If someone chose not to sell on iOS, we also had to explain what would happen. Apple does not allow content that is purchasable on Web but not purchasable in the app to be visible in the app (This is also one of those things that only applies to small companies, and not larger ones like Amazon and Netflix). So if a course or group has a plan available on Web but none on iOS that space would not appear in the app.
Once we split apart Apple plans, we were able to let people charge over $1000 dollars. We released this on April 19, 2021, and in the first 24 hours had 15 plans created at over $1000 dollars. Now on average nearly 6% of all payment plans offered are over $1000. Nine months later we have had a) over 416 one time purchases ranging from $1,000 to $10,000 USD, b) 40 monthly subscriptions joined at over $1,000 USD, and c) 154 annual subscriptions sold ranging from $1,000 to $5,000 USD per year.

Stage 3: Handling Android

Almost as soon as we finished splitting apart Apple's in-app purchases from our Stripe plans, we found out that Android was changing their in-app purchase policy so that every app could no longer use external services for payments if they were not for physical goods or in person services.

The one major difference between Android and Apple was that you could mention other methods to purchase in an Android app.

After researching all possibilities and looking at Android usage, only 4% of all traffic in our app was on Android devices and the amount of money we could make off of Android purchases would not come close to the amount of developer work it would take us to integrate Android plans, or the amount of work it would take to manage those plans.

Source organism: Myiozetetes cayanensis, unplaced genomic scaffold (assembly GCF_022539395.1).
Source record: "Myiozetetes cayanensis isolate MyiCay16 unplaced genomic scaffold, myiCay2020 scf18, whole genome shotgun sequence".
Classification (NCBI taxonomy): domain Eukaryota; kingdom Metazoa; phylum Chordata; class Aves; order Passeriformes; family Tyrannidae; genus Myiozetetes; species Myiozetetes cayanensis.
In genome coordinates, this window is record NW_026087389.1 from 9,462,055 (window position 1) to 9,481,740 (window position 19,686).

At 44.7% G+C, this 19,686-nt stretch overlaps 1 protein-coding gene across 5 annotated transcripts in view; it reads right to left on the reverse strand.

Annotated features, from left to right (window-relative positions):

So we had to take a few sprints to fix the language in the creation form and all purchase flows in the android app to stop collecting payments in it.

Stage 4: Multi Currency

Once we had split apart Apple and Stripe Plans, we could fully dive into Stripe's requirements for charging in multiple currencies.


One Currency Per Customer

The biggest challenge that came up in how Stripe handles currency is that every customer can only have one currency associated with their credit card. This means after making one purchase with a credit card, all purchases with that saved card need to be in the same currency. Our system is designed to only have one saved credit card per member.

To solve this we had three options, 1) lock people into one currency after their first purchase on Stripe, 2) create a new Stripe customer for each purchase, or 3) allow people to get a refund and repurchase everything in a new currency if they wanted to switch. Options two and three required a significant amount of backend work and would bring confusion to the users. We decided to go with option 1 in the short term and evaluate options 2 and 3 as follow ups if we got complaints about not being able to switch currencies.

A few weeks before we released Multi Currency, Stripe announced they were actively working to change this policy. So, we decided to not take option 2 or 3 and wait for Stripe to complete the ability to have more than 1 currency.


Presentment vs Settlement

There are two types of currency in Stripe that are defined by the country you have set up your account in.

Presentment Currency is any currency you are allowed to present a payment in. If you are operating in the US you can display a price in over 150 currencies. Payments from these will be converted to a settlement currency before being transferred to your bank account. If a user can purchase in their own currency they don't incur a conversion fee.

Settlement Currency is a currency that you can receive payouts in. If you are based in the United Kingdom you can attach a bank account that runs in British Pounds or Euros, and have all payments come to one of those bank accounts. If your country allows it, you can also have multiple settlement currencies. If you settle in the same currency as the purchase was made in, you don't incur a conversion fee from Stripe.

Currency Settings Page